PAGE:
Massachusetts, my home commonwealth, is generally considered the most liberal state in the union. The bluest of the blue. Republicans nationwide regularly use Massachusetts as a punch line—and, of course, a fundraising mechanism—just as Democrats do for corresponding regions of the United States known for their marked conservatism.
How irretrievably left-wing is Massachusetts, you ask? Well, prior to our current governor, Deval Patrick, the last man elected to the commonwealth’s highest office was some guy called Mitt Romney.
The governor elected before that? Paul Cellucci—like Romney, a proud member of the GOP. And before him? Why, the honorable William Weld, a Republican as well.
Oh, and we’ve also got a Republican senator, Scott Brown, who won his seat in a special election to succeed the late Edward Kennedy on the premise (and the promise) that his would be the deciding vote against the Affordable Care Act, aka Obamacare.
In a way, this is all build-up with no punch line. In point of fact, Massachusetts really is a very left-wing state, relatively speaking. It has not elected a Republican to the House of Representatives since 1994. Democrats outnumber Republicans in the State House, 127-33, and in the State Senate, 36-4. It was also the first state to legalize same-sex marriage and to mandate universal health coverage. A bastion of so-called traditional conservatism, it is not.
So how do we square my most recent paragraph with those that came before it?
The short answer, as any resident of the commonwealth would tell you, is that a Massachusetts Republican is not quite the same thing as a Republican as defined in, say, Georgia or Mississippi. The sort of Republicans who win elections here must assume certain policy positions that would have the rest of the country mistake them for Democrats.
Here is what I wonder: Would America be better off if more states behaved like Massachusetts? Should its voters’ party-crossing tendencies, like its healthcare system, be seen as a worthy prototype for the country at large?
At this point, we should introduce a possibly crucial statistic. From the voter registration rolls, we find that registered Democrats outnumber registered Republicans in the state by a ratio of 3:1. However, those two groups combine to form only half of the electorate. The other half—52 percent, to be exact—are not enrolled in any party at all.
In other words, Massachusetts is much better defined politically as an independent state that tends to elect Democrats, rather than as simply liberal. This is both a distinction and a difference: The former suggests a real willingness to elect people from the “other” party who are willing to negotiate and compromise, while the latter would stress ideological purity above all else.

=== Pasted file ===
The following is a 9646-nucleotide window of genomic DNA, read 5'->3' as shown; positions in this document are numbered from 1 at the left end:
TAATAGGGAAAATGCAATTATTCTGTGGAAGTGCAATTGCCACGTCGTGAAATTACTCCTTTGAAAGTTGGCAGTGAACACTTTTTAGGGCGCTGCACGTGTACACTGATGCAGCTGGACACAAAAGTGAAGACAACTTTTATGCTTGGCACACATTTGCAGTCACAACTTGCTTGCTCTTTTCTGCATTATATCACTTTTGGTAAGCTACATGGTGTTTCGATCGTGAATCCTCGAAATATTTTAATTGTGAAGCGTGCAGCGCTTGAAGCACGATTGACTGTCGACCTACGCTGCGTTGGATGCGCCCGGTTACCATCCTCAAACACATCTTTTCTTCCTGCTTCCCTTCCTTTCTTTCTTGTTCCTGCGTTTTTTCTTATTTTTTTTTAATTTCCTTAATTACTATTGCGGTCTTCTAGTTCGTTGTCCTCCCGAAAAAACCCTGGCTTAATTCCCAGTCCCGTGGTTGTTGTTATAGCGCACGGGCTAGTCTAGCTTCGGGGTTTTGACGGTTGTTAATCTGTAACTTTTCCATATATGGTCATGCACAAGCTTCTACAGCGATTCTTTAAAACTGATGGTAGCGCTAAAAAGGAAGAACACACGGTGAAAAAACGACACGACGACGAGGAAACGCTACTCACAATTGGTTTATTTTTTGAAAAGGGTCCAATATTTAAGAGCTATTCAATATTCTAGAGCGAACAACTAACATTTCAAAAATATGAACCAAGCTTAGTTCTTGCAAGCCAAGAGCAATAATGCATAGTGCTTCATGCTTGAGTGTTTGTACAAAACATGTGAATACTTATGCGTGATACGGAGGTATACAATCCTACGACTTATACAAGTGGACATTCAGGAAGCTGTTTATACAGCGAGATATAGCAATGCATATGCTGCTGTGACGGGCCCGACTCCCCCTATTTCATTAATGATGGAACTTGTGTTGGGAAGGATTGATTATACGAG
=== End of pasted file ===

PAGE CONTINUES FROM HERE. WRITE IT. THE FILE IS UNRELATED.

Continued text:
Interestingly enough, Senator Brown’s pitch for re-election rests on precisely this assumption. His case against challenger Elizabeth Warren can roughly be made as follows: I am a Republican, but I do not always vote along party lines and am capable of “working across the aisle.” My opponent is a Democrat who will always vote along party lines and will never compromise with those on the other team.
Whether such a framing of the voters’ choice is accurate in this particular case, it is worth pondering generally.
Americans, whenever asked, have made it clear they prefer a Congress composed of compromisers rather than ideological purists. We should take it as coincidence, then, that the Congress we actually have is the most uncooperative and polarized in modern times.
In state governorships, on the other hand, Massachusetts and its tendency for partisan cross-dressing is closer to being the rule than the exemption. Republicans currently occupy the executive mansions in such “blue” states as New Jersey, Maine, Michigan and New Mexico, while Democratic executives rule comfortably “red” regions such as Kentucky, Montana and Arkansas.
If there is a blanket explanation to this riddle, it is balance. A good government is one that is always in tension with itself, just as our entire system is founded on the wisdom of three independent branches: the executive, the legislature and the courts. Tension between parties often leads to gridlock, but the alternative—one-party rule—often leads to tyranny, however muted its form.
The nation at large might do well, then, to more actively follow Massachusetts’ lead in taking the occasional partisan leap of faith for the sake of such balance. It is an idea that might be crazy enough to work, but, more importantly, is also noble enough to fail.